Saturday, January 23, 2016

"Forever January" and some Roman history

In my classroom, one of my homeroom students writes the date up on the whiteboard each morning.  Same place, every day.  This past week, my last block of the day was working, and someone remarked, "We've been in January for a long time!"  None of us took notice, because this is middle school and the occasional non-sequitur is de rigueur.  Then we noticed the student looking curiously up at the date.  Gone was January 20th.  It was now mid-day January 80th!  (Middle-school mischief)   Interesting.  So, I prompted the students for a little extra credit.  Seems we had landed in an alternate universe where it is always January. If we are in the perpetual January world, where our February 1st is Januaryland's January 32nd, then what day on our calendar corresponds to January 80, 2016?  

Would love to see your comments with the date you think is the answer, and a clue about how you got there. (Don't use a calendar.  It's more fun.)

So, then I did a little research about January itself and made up the following problem for my other classes the next day.  You can click on Numa P's name to learn more about the 2nd king of Rome below.


Numa Pompilius reigned 715–673 BC was the legendary second king of Rome, who reigned from 715-673 BC, succeeding Romulus. Many of Rome's most important religious and political institutions are attributed to him. In fact, King Pompilius gave January and February their names.  January was named after Janus, the god of beginnings and endings.

There is a folktale that King Pompilius liked the name January so much, he decided not to have any other month names.  The whole year would be called January. So, what we think of as February 1st would have been called January 32.  If the folktale came true and King Pompilius had his way, think about January 80th, 2016.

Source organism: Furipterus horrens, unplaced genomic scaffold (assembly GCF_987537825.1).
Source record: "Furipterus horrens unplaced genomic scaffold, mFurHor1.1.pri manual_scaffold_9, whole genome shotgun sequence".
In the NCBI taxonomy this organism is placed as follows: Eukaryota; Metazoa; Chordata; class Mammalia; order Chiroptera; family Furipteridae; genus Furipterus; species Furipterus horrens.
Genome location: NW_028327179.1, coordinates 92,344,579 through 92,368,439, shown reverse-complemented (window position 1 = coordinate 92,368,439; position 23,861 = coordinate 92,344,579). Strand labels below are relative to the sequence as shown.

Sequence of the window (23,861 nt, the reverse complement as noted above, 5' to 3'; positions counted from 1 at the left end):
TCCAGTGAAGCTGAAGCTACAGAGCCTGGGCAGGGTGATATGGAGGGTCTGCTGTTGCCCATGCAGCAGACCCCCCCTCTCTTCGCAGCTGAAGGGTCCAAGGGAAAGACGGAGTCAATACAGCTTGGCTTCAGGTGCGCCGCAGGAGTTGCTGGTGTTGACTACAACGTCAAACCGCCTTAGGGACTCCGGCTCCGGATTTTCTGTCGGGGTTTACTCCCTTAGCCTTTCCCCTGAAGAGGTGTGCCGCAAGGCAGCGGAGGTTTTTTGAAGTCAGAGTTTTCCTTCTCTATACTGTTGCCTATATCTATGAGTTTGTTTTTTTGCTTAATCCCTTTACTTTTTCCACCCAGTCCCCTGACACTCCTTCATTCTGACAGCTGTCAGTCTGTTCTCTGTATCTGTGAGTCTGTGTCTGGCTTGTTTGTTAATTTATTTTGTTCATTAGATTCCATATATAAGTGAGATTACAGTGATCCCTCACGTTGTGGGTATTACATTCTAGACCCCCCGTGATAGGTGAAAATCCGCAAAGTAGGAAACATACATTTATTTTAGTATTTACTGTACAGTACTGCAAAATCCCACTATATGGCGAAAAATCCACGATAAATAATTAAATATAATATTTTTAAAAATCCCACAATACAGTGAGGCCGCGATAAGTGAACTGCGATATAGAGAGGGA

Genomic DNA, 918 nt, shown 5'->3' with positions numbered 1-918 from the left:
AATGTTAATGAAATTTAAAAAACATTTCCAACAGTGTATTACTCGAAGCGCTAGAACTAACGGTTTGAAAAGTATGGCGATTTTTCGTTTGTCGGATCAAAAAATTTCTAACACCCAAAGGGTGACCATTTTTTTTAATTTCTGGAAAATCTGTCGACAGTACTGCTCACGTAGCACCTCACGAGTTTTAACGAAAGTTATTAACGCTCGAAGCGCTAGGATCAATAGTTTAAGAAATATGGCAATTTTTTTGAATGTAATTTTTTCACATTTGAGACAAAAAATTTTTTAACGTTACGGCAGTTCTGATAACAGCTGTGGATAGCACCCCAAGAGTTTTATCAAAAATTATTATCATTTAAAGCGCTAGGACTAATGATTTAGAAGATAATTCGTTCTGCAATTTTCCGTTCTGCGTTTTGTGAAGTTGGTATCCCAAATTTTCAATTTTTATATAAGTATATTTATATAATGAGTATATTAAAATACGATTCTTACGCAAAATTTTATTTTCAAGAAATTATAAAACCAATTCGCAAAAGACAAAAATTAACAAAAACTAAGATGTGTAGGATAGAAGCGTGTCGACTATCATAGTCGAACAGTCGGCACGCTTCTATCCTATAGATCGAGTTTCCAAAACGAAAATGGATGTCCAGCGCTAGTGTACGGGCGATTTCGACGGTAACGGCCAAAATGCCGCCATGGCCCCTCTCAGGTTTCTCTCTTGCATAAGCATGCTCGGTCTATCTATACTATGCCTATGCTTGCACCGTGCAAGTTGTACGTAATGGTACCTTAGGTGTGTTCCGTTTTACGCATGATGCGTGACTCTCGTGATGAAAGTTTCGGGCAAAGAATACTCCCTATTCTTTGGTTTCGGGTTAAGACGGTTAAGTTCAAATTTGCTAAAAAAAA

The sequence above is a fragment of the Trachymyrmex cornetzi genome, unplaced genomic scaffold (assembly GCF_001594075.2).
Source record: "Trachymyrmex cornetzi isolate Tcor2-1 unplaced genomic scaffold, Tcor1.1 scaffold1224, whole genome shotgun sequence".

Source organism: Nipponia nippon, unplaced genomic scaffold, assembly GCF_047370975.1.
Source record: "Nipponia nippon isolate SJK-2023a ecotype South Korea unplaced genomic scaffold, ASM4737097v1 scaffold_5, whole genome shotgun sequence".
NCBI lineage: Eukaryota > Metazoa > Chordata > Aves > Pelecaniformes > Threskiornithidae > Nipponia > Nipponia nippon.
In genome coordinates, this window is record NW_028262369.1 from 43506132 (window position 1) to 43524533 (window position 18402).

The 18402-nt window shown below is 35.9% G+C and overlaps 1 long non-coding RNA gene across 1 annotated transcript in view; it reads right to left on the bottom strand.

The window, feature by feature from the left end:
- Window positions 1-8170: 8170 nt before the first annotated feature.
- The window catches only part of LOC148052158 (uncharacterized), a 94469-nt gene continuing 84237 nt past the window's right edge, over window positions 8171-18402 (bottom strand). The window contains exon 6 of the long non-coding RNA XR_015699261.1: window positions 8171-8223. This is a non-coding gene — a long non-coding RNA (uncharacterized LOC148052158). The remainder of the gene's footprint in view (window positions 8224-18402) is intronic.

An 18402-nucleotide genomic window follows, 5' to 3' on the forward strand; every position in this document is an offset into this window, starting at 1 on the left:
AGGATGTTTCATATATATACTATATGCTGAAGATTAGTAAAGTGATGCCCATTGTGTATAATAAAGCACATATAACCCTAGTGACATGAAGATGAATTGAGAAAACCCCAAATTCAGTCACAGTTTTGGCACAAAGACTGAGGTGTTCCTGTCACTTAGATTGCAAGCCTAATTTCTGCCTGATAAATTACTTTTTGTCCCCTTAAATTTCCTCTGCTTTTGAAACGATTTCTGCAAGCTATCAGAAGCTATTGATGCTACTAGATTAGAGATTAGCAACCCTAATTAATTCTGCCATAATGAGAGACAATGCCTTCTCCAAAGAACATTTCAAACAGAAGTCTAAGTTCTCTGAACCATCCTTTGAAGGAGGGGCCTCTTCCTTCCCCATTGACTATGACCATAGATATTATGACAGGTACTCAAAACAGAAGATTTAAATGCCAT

a. What month and day would that be on our calendars?

b. What day of the week is it? 



Monday, January 4, 2016

Happy New Year - 2016 Fabulous Factoring and a Balrog

During my Christmas break, I began thinking about a good Do Now for the students on their first day back.  What could I do with the number 2016?  Hmmm.  Well, excitingly, it has SO MANY FACTORS!  That would be a great way to get their brains cooking again.  Back in October, my 7th graders explored 504.  We blew out the factor rainbow with a factor "man-oh-war", and proclaimed 504 our favorite number.  It was exhaustingly exciting.  But. Today, 2016 bumped 504 from its pedestal.  This was such a good review of divisibility rules, and dividing, and number patterns, and association.  Once we got into the two digit numbers, the students conjectured whether, for example, 28 would be a factor of 2016.  After all, 2, 4, 7, and 14 were all factors so didn't it make sense?  And they were right.  We're a little stumped why 27 is not a factor of 2016 because 3 and 9 are there.  Someone suggested maybe the larger factor had to be even, but there sat 21 in all its odd glory belying the hypothesis.  We think it might have to do with the fact that 9 is a power of 3 but we're not sure yet, and want to be able to make predictions. 
When you divide 2016 by 4 you get our old friend 504.  That was a huge help when we figured out that if 504 is a factor of 2016, then ALL its factors are also factors of 2016.  Truthfully, took a little convincing on my part, which I demonstrated by showing 36's factors and later on asking for 72's factors.  But, we were rusty from the break.
My 8th graders were worn out by this activity, as they were over a year from factor rainbows, etc.  I told them the sad news that next January, I wouldn't be able to entertain the future 8th graders with a  factoring adventure starring 2017 because, well, 2017 is a factoring dud. "What?!  That's not fair!  Why did we have to have the bad luck to have Jan 2016 in our 8th grade year!!?"  (Did I tell you I love middle school?) I did promise  to inflict 2016 on next year's 8th graders in December just before the break with a "So Long 2016" factoring event. That was some comfort.
So, my 7th graders, who love to factor, loved 2016.  It's not a factor umbrella.  It's not a factor Man-o-War.  It's almost akin to Tolkien's Balrog just before he wraps his sinewy glowing tendrils around Gandalf's leg and drags him into the depths of Moria, but I haven't told them that.  Yet.